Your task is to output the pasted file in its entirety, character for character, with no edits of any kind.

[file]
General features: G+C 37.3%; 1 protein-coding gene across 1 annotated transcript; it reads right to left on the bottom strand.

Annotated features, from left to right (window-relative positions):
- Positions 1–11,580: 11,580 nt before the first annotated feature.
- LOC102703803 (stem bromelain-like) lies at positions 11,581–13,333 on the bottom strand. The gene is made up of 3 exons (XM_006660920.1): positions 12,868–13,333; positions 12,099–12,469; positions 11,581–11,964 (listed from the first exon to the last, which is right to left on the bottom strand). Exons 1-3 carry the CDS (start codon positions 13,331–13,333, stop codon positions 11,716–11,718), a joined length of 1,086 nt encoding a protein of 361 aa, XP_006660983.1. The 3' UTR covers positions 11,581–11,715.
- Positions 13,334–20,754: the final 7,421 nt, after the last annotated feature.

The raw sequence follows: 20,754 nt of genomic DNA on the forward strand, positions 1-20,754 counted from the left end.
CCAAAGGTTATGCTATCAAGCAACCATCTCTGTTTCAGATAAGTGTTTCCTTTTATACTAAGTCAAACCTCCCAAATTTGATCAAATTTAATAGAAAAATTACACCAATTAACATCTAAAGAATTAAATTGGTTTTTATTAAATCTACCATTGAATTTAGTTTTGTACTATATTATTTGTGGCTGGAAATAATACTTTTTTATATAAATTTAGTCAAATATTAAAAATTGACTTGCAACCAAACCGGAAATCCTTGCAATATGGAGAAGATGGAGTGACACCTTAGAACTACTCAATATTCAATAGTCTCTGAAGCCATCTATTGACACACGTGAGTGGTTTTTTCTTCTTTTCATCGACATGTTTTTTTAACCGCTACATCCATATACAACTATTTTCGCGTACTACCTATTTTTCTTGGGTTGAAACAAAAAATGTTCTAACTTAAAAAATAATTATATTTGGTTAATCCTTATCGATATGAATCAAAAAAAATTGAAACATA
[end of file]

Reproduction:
General features: G+C 37.3%; 1 protein-coding gene across 1 annotated transcript; it reads right to left on the bottom strand.

Annotated features, from left to right (window-relative positions):
- Positions 1–11,580: 11,580 nt before the first annotated feature.
- LOC102703803 (stem bromelain-like) lies at positions 11,581–13,333 on the bottom strand. The gene is made up of 3 exons (XM_006660920.1): positions 12,868–13,333; positions 12,099–12,469; positions 11,581–11,964 (listed from the first exon to the last, which is right to left on the bottom strand). Exons 1-3 carry the CDS (start codon positions 13,331–13,333, stop codon positions 11,716–11,718), a joined length of 1,086 nt encoding a protein of 361 aa, XP_006660983.1. The 3' UTR covers positions 11,581–11,715.
- Positions 13,334–20,754: the final 7,421 nt, after the last annotated feature.

The raw sequence follows: 20,754 nt of genomic DNA on the forward strand, positions 1-20,754 counted from the left end.
CCAAAGGTTATGCTATCAAGCAACCATCTCTGTTTCAGATAAGTGTTTCCTTTTATACTAAGTCAAACCTCCCAAATTTGATCAAATTTAATAGAAAAATTACACCAATTAACATCTAAAGAATTAAATTGGTTTTTATTAAATCTACCATTGAATTTAGTTTTGTACTATATTATTTGTGGCTGGAAATAATACTTTTTTATATAAATTTAGTCAAATATTAAAAATTGACTTGCAACCAAACCGGAAATCCTTGCAATATGGAGAAGATGGAGTGACACCTTAGAACTACTCAATATTCAATAGTCTCTGAAGCCATCTATTGACACACGTGAGTGGTTTTTTCTTCTTTTCATCGACATGTTTTTTTAACCGCTACATCCATATACAACTATTTTCGCGTACTACCTATTTTTCTTGGGTTGAAACAAAAAATGTTCTAACTTAAAAAATAATTATATTTGGTTAATCCTTATCGATATGAATCAAAAAAAATTGAAACATA